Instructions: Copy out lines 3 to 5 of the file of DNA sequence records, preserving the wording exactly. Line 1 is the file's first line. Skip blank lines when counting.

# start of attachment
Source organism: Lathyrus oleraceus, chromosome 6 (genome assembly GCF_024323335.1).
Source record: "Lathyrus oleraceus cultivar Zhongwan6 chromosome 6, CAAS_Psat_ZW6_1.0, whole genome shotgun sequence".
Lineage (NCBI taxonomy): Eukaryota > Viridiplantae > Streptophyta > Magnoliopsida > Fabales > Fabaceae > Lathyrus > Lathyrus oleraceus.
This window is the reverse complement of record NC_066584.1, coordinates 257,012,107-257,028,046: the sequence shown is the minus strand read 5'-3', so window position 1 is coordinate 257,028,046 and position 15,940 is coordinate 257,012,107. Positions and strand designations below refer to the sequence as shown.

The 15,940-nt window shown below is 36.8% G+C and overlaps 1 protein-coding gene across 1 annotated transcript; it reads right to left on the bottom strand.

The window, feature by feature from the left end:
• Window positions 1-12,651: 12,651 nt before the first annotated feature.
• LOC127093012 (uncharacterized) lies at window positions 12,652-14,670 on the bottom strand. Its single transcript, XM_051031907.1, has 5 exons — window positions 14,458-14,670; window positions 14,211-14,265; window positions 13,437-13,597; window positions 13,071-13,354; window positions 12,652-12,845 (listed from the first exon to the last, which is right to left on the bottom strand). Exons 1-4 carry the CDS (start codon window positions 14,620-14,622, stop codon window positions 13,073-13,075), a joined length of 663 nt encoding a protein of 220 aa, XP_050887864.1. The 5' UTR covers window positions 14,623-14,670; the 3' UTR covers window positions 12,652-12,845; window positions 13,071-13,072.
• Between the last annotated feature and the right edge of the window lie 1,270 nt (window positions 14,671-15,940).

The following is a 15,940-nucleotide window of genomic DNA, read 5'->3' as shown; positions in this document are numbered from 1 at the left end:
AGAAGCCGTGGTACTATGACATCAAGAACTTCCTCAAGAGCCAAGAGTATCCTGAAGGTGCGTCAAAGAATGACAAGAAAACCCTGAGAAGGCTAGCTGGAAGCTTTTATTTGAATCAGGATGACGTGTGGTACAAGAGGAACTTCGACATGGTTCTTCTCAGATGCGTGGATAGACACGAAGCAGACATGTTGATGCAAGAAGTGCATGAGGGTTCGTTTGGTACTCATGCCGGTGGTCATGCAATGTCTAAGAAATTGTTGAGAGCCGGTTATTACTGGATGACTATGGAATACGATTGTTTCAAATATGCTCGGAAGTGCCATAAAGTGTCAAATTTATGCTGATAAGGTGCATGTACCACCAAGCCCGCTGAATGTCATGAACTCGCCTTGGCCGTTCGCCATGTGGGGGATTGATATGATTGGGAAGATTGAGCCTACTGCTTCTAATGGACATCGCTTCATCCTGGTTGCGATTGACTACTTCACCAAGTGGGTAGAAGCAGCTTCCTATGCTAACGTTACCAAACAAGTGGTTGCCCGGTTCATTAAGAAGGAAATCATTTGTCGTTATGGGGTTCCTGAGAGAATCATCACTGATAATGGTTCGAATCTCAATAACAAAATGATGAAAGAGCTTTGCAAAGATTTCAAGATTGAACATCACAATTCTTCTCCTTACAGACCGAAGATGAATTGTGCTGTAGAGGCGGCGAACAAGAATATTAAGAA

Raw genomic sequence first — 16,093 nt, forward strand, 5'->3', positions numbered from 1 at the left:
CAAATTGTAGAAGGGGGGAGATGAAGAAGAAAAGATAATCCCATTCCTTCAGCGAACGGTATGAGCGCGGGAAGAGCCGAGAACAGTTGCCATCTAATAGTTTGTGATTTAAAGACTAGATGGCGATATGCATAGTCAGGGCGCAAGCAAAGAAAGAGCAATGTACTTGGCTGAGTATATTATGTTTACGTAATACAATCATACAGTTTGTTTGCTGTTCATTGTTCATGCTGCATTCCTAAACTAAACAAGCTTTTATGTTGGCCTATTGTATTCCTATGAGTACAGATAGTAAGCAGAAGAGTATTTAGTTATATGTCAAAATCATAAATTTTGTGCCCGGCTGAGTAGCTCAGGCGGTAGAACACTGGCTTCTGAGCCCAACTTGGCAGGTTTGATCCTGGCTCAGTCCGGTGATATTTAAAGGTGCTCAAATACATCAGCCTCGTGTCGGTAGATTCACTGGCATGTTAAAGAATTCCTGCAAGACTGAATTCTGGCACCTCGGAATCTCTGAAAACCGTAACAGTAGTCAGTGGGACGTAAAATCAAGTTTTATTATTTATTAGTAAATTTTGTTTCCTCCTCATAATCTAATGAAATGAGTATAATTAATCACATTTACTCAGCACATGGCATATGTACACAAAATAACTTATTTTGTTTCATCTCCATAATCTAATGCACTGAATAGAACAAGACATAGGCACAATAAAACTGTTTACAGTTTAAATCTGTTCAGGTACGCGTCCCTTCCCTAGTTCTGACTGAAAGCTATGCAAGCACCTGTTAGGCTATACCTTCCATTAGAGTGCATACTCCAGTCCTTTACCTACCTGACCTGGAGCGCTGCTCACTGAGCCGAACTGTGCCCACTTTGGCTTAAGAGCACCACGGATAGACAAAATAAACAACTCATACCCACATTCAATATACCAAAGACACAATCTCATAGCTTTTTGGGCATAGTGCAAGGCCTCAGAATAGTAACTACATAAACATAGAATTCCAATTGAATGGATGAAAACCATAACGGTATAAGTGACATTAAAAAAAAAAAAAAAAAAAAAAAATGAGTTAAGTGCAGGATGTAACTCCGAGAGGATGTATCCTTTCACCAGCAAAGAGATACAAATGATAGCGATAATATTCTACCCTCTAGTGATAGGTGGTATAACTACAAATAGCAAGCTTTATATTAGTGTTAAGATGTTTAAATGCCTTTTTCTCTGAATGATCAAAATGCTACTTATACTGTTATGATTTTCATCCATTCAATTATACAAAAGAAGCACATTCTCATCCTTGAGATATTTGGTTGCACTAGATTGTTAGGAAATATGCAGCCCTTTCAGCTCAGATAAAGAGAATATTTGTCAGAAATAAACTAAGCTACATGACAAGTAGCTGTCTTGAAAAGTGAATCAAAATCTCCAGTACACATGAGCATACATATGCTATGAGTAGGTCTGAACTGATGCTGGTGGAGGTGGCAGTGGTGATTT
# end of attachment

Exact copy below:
Lineage (NCBI taxonomy): Eukaryota > Viridiplantae > Streptophyta > Magnoliopsida > Fabales > Fabaceae > Lathyrus > Lathyrus oleraceus.
This window is the reverse complement of record NC_066584.1, coordinates 257,012,107-257,028,046: the sequence shown is the minus strand read 5'-3', so window position 1 is coordinate 257,028,046 and position 15,940 is coordinate 257,012,107. Positions and strand designations below refer to the sequence as shown.

The 15,940-nt window shown below is 36.8% G+C and overlaps 1 protein-coding gene across 1 annotated transcript; it reads right to left on the bottom strand.